Labour have held Inverclyde more comfortably than had seemed likely at the close of the campaign, but nevertheless there was a hefty fifteen-point surge in the SNP's vote, with the Liberal Democrats once again being squeezed almost to the point of embarrassment. Here is the full result -
Labour 54% (-2)
SNP 33% (+15)
Conservatives 10% (-2)
Liberal Democrats 2% (-11)
UKIP 1% (-)
That represents a headline swing of 9% from Labour to SNP, although as with the Holyrood election it seems likely that there was heavy movement from the Liberal Democrats to both SNP and Labour, with a middling shift direct from Labour to SNP.
I've noticed quite a few Labour-friendly online commenters suggest tonight that what this result shows more than anything is the difference between voting patterns for Westminster and Holyrood. Well, I have to say, I still don't buy that for a moment - unlike general elections, by-election campaigns for each parliament tend to be more or less interchangeable, and my guess is that a Holyrood by-election in the equivalent constituency would have produced a similar result. However, the contrary point of view is ironically a useful enough fiction for the SNP, so by all means let Labour peddle it if they really want to!
I always felt that Objective One for the SNP in this election was to avoid a Glasgow NE-style drubbing, and the inevitable subsequent headlines about "the bubble bursting". They've achieved that, although clearly a victory or a defeat that was narrower still would have been preferable. However, I don't think we should overlook how much more difficult it is to win safe Labour seats in by-elections when Labour are in opposition at both Westminster and Holyrood. It's not impossible to do so, but it's always going to be like trying to climb a down escalator, and therefore what happened in Inverclyde is certainly not directly comparable with the contests in the previous parliament when an unpopular Gordon Brown was still in Number 10. In time, this result could end up looking extremely creditable for the SNP - although in truth the long-term impact in either direction will probably be minimal.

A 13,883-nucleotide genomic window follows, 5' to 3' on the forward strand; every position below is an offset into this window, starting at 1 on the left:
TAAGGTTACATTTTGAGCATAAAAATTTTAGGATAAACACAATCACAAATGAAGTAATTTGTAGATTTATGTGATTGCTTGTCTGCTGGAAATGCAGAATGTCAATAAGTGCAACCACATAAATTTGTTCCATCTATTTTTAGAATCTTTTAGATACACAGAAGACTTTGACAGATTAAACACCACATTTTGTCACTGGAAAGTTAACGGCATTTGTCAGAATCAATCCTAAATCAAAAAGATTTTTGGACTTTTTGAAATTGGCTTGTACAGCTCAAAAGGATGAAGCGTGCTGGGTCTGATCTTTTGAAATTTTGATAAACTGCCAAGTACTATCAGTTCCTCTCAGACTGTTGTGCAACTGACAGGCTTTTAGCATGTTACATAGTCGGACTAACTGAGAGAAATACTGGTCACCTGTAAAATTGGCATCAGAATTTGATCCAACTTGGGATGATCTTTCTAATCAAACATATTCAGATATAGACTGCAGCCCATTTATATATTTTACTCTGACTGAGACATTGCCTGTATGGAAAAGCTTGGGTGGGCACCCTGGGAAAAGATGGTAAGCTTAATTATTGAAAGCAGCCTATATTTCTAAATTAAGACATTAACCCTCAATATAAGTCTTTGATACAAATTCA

Oh, and a final thought - the acceptance speech by the new Labour MP was excruciatingly, ridiculously awful. It may seem like sour grapes to say that, but it's simply a fact. I've felt all along that McKenzie was the weakest of the four main candidates, so depressingly there's more than a whiff of the old "monkey with a red rosette" syndrome about the result.